Current best evidence for clinical care (more info)
Background: There are controversial suggestions about steroid use to treat patients infected with COVID-19. Conclusive evidence regarding the use of steroids to treat COVID-19 is still lacking. This meta-analysis aimed to determine the mortality and severity associated with corticosteroid therapy compared to noncorticosteroid treatment in patients with COVID-19.
Methods: The information was collected from electronic databases: PubMed, CINAHL, the Cochrane Library, clinicaltrials.gov, and Google scholar through January 30, 2021. Risk ratios (RRs) with 95% confidence intervals (CIs) were performed using random effect models. Endnote citation manager software version X9 for Windows was utilized to collect and organize search outcomes (into relevant and irrelevant studies) and to remove duplicate articles.
Results: Thirty-two studies were included in the meta-analysis, including 14,659 COVID-19 patients. No significant differences in mortality between the steroid and nonsteroid treatment groups (RR = 0.95; 95% CI: 0.80-1.13; p = 0.57). There was no significant reduction in mortality in critically ill COVID-19 patients treated with corticosteroid (RR = 0.89; 95% CI: 0.62-1.27; p = 0.52). Significant differences were observed in severe disease conditions between the steroid and nonsteroid treatment groups (RR = 1.10; 95% CI, 1.03-1.19, p = 0.007).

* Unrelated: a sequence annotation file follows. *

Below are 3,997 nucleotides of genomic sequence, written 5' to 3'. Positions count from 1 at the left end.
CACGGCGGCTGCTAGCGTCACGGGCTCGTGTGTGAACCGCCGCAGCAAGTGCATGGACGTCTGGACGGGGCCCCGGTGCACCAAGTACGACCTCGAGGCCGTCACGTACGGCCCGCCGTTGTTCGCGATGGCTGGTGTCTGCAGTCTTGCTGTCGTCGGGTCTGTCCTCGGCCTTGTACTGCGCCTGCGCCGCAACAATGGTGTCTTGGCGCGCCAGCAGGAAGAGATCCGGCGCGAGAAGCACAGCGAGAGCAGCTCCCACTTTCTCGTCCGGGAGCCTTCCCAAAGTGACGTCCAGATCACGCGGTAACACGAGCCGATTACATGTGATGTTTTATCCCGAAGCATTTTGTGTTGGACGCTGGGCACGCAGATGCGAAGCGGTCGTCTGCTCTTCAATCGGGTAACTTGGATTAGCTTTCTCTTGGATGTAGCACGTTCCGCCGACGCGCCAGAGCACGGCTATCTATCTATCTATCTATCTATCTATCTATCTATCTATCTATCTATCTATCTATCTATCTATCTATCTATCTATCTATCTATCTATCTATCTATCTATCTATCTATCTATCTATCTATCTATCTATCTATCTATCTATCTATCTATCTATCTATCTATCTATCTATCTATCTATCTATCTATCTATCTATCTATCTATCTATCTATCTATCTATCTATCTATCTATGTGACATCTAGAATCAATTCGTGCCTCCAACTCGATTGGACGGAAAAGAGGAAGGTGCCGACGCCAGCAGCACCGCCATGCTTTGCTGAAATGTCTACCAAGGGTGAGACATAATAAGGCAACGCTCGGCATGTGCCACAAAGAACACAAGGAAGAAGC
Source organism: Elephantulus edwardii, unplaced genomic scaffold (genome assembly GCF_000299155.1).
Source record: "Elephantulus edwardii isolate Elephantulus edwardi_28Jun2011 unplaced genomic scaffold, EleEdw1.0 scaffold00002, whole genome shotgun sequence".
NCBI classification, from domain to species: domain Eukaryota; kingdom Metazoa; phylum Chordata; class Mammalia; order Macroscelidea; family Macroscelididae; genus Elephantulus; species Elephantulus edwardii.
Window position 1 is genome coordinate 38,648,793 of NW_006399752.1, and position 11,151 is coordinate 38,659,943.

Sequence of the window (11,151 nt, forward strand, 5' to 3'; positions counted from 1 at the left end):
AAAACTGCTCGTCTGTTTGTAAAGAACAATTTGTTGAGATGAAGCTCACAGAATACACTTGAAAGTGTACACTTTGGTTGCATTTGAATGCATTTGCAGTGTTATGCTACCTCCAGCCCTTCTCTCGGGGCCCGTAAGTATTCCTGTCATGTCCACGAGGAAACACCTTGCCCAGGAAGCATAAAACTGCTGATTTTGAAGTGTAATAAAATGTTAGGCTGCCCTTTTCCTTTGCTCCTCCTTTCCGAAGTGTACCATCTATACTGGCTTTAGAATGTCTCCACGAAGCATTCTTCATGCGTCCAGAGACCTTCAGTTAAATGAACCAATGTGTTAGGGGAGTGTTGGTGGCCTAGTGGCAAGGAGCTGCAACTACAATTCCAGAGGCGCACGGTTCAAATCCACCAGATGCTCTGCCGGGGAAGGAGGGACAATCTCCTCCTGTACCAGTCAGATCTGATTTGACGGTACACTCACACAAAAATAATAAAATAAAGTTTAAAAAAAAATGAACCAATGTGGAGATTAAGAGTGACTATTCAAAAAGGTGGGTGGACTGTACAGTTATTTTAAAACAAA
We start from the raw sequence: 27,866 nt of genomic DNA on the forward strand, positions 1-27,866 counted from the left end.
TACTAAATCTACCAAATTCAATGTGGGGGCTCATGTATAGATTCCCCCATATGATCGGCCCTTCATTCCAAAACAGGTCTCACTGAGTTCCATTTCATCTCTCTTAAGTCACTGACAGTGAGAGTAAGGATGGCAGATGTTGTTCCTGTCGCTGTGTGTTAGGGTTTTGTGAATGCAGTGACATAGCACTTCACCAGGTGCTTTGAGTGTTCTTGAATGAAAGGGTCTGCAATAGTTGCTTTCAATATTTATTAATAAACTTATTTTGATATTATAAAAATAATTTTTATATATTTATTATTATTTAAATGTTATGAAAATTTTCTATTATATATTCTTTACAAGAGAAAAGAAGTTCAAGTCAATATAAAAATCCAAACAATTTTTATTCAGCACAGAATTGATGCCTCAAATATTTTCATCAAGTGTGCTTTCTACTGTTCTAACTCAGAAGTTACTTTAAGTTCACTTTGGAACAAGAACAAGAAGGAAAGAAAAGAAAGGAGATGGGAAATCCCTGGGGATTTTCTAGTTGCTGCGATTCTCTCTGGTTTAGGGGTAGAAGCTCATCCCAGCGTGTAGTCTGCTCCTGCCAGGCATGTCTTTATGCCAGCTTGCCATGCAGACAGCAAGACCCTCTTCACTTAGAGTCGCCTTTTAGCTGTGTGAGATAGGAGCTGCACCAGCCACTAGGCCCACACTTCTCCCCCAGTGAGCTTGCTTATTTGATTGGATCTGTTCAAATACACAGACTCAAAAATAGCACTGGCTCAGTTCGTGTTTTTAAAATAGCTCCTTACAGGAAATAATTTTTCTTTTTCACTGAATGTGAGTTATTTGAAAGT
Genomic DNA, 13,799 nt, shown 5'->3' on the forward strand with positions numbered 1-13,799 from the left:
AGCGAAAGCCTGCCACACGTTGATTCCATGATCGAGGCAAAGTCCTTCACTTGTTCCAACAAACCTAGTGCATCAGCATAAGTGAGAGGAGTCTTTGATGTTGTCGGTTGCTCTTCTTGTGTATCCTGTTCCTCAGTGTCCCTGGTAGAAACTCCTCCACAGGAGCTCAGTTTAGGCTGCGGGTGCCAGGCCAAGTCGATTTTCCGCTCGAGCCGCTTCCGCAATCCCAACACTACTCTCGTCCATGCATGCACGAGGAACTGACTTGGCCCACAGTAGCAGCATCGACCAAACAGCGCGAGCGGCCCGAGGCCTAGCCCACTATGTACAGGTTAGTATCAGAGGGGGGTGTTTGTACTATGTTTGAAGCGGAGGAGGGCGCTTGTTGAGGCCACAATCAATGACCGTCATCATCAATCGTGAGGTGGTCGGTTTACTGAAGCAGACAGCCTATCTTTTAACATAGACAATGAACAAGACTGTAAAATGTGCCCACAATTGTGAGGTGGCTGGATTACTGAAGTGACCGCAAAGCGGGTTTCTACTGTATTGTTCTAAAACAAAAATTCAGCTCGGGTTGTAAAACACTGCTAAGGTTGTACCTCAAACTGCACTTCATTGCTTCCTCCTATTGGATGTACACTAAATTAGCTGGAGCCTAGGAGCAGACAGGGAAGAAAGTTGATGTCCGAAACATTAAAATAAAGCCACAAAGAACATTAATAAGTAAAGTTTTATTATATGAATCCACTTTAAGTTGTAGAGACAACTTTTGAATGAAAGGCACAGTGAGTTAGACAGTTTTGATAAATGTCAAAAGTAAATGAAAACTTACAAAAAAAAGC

Conclusion: There was no significant difference in all-cause mortality between the steroid and nonsteroid treatment users' of COVID-19 patients. There was no significant reduction of all-cause mortality in critically ill COVID-19 patients treated with corticosteroids.
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As a practicing hospitalist, it's disheartening to see how many things we do that have no proven benefit.